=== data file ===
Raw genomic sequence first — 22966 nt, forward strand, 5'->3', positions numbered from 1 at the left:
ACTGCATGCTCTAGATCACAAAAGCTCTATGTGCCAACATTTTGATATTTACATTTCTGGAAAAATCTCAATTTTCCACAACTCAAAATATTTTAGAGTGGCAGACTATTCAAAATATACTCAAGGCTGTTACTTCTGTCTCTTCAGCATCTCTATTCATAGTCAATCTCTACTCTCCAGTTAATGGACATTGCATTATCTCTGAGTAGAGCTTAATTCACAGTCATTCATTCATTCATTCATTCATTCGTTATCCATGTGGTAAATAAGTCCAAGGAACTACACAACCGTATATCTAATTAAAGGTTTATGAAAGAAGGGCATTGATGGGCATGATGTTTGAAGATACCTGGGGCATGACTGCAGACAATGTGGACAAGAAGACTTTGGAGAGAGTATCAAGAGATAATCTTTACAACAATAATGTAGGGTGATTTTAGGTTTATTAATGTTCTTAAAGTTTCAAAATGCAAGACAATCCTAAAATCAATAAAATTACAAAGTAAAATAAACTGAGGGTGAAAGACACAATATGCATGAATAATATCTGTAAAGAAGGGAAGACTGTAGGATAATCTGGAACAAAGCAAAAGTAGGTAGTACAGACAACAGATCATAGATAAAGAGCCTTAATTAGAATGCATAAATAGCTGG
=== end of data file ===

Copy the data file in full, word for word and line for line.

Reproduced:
Raw genomic sequence first — 22966 nt, forward strand, 5'->3', positions numbered from 1 at the left:
ACTGCATGCTCTAGATCACAAAAGCTCTATGTGCCAACATTTTGATATTTACATTTCTGGAAAAATCTCAATTTTCCACAACTCAAAATATTTTAGAGTGGCAGACTATTCAAAATATACTCAAGGCTGTTACTTCTGTCTCTTCAGCATCTCTATTCATAGTCAATCTCTACTCTCCAGTTAATGGACATTGCATTATCTCTGAGTAGAGCTTAATTCACAGTCATTCATTCATTCATTCATTCATTCGTTATCCATGTGGTAAATAAGTCCAAGGAACTACACAACCGTATATCTAATTAAAGGTTTATGAAAGAAGGGCATTGATGGGCATGATGTTTGAAGATACCTGGGGCATGACTGCAGACAATGTGGACAAGAAGACTTTGGAGAGAGTATCAAGAGATAATCTTTACAACAATAATGTAGGGTGATTTTAGGTTTATTAATGTTCTTAAAGTTTCAAAATGCAAGACAATCCTAAAATCAATAAAATTACAAAGTAAAATAAACTGAGGGTGAAAGACACAATATGCATGAATAATATCTGTAAAGAAGGGAAGACTGTAGGATAATCTGGAACAAAGCAAAAGTAGGTAGTACAGACAACAGATCATAGATAAAGAGCCTTAATTAGAATGCATAAATAGCTGG